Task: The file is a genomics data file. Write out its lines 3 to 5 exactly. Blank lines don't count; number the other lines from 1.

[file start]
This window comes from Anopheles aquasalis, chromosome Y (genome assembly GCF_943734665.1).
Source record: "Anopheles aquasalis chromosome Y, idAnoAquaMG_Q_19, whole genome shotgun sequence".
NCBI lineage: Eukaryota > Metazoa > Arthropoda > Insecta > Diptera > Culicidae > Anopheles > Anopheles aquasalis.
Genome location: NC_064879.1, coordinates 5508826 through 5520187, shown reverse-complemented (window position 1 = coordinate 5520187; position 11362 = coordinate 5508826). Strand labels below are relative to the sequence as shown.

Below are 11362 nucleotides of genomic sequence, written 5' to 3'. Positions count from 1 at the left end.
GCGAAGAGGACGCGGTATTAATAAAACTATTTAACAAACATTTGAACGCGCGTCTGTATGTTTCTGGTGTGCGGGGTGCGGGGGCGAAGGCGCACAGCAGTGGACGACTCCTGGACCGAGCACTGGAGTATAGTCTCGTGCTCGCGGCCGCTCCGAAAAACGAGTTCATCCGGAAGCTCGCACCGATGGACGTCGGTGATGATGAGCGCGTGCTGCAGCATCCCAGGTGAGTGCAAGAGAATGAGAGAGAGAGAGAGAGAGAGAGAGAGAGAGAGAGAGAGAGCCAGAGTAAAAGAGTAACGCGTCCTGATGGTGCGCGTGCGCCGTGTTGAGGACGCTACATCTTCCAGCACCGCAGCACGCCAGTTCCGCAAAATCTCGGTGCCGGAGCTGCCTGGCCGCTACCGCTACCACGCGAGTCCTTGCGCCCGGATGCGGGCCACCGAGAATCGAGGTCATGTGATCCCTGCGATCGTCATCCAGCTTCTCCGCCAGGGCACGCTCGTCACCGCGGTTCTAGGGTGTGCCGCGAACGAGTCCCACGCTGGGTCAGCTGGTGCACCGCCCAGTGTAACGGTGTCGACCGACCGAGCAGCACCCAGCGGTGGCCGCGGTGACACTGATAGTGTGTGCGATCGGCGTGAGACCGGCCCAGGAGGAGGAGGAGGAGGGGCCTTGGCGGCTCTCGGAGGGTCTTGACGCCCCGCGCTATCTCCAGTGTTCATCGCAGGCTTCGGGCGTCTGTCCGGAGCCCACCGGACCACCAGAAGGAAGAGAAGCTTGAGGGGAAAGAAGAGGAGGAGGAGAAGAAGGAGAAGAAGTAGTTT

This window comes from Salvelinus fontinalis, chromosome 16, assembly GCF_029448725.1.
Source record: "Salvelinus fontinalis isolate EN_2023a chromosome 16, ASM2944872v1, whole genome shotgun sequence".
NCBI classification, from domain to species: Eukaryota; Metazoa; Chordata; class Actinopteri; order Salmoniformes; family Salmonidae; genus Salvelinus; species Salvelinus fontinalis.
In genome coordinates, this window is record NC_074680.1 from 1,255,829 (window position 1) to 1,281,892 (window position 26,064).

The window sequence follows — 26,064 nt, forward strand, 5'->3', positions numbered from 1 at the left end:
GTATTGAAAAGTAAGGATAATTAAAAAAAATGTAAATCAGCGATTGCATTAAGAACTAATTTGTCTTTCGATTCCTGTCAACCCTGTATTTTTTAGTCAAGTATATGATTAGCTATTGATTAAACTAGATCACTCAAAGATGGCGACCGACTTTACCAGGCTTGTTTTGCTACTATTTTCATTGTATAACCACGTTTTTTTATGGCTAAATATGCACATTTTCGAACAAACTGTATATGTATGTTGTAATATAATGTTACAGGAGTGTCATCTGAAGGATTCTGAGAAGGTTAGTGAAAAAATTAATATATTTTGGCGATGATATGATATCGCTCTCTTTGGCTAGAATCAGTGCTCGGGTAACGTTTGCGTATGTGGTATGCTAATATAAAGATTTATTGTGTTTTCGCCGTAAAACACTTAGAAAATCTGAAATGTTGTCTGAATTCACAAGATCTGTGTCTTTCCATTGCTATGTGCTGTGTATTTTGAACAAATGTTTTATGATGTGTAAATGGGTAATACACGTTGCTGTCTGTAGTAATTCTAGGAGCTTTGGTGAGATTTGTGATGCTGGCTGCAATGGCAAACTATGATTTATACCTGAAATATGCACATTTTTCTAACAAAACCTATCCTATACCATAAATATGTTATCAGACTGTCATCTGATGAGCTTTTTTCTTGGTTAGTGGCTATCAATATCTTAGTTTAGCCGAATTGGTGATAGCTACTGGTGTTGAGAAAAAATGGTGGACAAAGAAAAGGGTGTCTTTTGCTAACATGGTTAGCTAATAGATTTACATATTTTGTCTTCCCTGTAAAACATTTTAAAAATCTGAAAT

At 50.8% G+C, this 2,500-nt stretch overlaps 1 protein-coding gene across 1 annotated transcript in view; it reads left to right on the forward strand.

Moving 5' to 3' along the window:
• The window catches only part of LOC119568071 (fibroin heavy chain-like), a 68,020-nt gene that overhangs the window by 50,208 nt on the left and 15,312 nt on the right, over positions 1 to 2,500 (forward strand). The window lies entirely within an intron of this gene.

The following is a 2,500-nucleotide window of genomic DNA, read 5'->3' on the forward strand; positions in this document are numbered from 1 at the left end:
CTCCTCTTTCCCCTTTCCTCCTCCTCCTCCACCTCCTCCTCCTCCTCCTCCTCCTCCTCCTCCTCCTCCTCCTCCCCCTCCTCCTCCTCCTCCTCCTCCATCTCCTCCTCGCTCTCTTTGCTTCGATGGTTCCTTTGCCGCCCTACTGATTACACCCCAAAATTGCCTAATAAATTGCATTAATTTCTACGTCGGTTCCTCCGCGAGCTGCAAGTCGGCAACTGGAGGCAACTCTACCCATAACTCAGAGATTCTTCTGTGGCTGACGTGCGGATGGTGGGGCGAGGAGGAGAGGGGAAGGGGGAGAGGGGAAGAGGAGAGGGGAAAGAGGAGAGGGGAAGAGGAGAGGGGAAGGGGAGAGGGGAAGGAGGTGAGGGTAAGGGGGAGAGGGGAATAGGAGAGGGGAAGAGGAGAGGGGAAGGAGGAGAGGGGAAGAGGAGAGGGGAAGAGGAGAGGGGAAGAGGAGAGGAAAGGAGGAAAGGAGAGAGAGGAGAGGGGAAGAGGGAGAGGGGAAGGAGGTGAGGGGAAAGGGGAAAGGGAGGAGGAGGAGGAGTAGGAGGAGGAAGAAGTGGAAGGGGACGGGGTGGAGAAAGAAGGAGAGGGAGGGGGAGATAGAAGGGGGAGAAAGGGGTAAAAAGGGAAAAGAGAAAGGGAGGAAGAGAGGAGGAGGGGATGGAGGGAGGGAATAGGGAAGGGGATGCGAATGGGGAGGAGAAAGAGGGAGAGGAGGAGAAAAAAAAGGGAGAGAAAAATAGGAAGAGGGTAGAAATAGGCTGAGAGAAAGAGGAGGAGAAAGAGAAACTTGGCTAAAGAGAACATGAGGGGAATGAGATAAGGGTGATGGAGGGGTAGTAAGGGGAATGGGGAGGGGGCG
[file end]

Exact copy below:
NCBI lineage: Eukaryota > Metazoa > Arthropoda > Insecta > Diptera > Culicidae > Anopheles > Anopheles aquasalis.
Genome location: NC_064879.1, coordinates 5508826 through 5520187, shown reverse-complemented (window position 1 = coordinate 5520187; position 11362 = coordinate 5508826). Strand labels below are relative to the sequence as shown.

Below are 11362 nucleotides of genomic sequence, written 5' to 3'. Positions count from 1 at the left end.